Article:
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Combating the Life Science Data Avalanche

August 10, 2015 | by Lindsay Hock, Editor | Comments

Big data has become a growing issue in science, as these data sets are so large and complex that traditional data processing applications are inadequate. This is especially true for the life science industry, where the growing size of data hasn’t been met with tools for analyzing and interpreting this data at the same rate, leading to what many call a “data avalanche.”

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R&D Daily

Electronic Pill Reality

August 31, 2015 8:43 am | by Lindsay Hock, Editor | Comments

In today’s world, it’s an exciting time for medical technology. And making smart use of modern digital innovations is bringing revolutions in health care for the young and old. The ability to combine information and function from various devices to personalize treatment based on individual conditions presents enormous opportunity to both improve health and reduce costs.

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Plant Chemical Differentiates Female Honey Bees

August 31, 2015 7:37 am | by Greg Watry, Digital Reporter | Comments

For the western honey bee, the swarming process begins when between 10 and 20 daughter queens develop in a colony, according to the Univ. of Florida. As the daughter queens develop from the larvae stage, the original mother queen and a portion of the hive branch out, and establish a new colony. What follows is a fight for dominance over the original hive. If the daughter queens emerge simultaneously, they fight until one remains.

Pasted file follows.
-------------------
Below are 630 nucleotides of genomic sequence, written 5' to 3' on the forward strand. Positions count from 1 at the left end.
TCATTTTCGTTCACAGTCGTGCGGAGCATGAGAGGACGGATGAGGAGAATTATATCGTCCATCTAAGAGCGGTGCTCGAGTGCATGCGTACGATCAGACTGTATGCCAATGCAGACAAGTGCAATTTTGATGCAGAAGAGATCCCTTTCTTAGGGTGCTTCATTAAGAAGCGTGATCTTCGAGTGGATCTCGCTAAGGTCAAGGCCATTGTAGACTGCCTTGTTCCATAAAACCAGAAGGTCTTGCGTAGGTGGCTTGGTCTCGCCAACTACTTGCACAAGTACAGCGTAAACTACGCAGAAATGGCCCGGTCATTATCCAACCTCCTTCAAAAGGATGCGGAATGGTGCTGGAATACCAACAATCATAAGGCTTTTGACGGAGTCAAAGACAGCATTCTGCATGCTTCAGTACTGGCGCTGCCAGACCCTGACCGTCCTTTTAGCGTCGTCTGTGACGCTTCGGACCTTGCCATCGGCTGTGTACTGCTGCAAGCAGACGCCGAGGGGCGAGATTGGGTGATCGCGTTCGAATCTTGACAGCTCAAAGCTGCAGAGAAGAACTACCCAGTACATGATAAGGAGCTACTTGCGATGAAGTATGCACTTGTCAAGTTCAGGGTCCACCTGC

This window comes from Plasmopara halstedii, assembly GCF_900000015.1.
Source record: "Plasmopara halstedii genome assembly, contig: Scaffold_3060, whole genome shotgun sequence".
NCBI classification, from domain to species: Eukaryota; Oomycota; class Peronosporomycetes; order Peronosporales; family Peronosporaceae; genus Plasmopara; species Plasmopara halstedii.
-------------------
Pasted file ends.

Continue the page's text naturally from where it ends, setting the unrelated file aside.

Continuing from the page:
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Fatty Acids in the Brain Hasten Alzheimer’s

August 28, 2015 5:30 pm | by Greg Watry, Digital Reporter | Comments

In 1906 at the 37th Conference of South-West German Psychiatrists in Tübingen, German physician Dr. Alois Alzheimer elucidated symptoms of a disease that would later be named after him. He described the case of 51-year-old woman Auguste D., and her progressive symptoms of cognitive impairment, hallucinations and delusions.

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Fracking Chemicals and Human Development

August 28, 2015 2:30 pm | by Greg Watry, Digital Reporter | Comments

After initially injected into a well, a portion of hydraulic fracturing fluid returns to the surface immediately, dubbed “flow-back,” and some seeps up over the well’s lifespan, called “produced water.” A combination of water, chemical additives and naturally occurring substances, the fluid is typically stored at a fracking site before treatment, recycling or disposal.

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Binary Black Hole at the Center of Closest Quasar

August 28, 2015 10:30 am | by Greg Watry, Digital Reporter | Comments

Considered some of the brightest objects in the universe, quasars are contained within active galaxies and powered by black holes billion times the mass of the sun.

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A Revelation to Galaxy Formation

August 28, 2015 7:06 am | by Greg Watry, Digital Reporter | Comments

Using observations from 10,000 galaxies surveyed by Herschel ATLAS and GAMA projects, an international science team has illustrated galaxies change structure throughout their lifetime.

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ISS Soyuz Maneuver Scheduled for Friday Morning

August 27, 2015 4:30 pm | by Greg Watry, Digital Reporter | Comments

If you plan on making it a sleepless night, you might want to head over to NASA Television around a quarter after 3 am. Half the residents of the International Space Station (ISS) will take a ride on the Soyuz TMA-16M spacecraft in a relocation maneuver.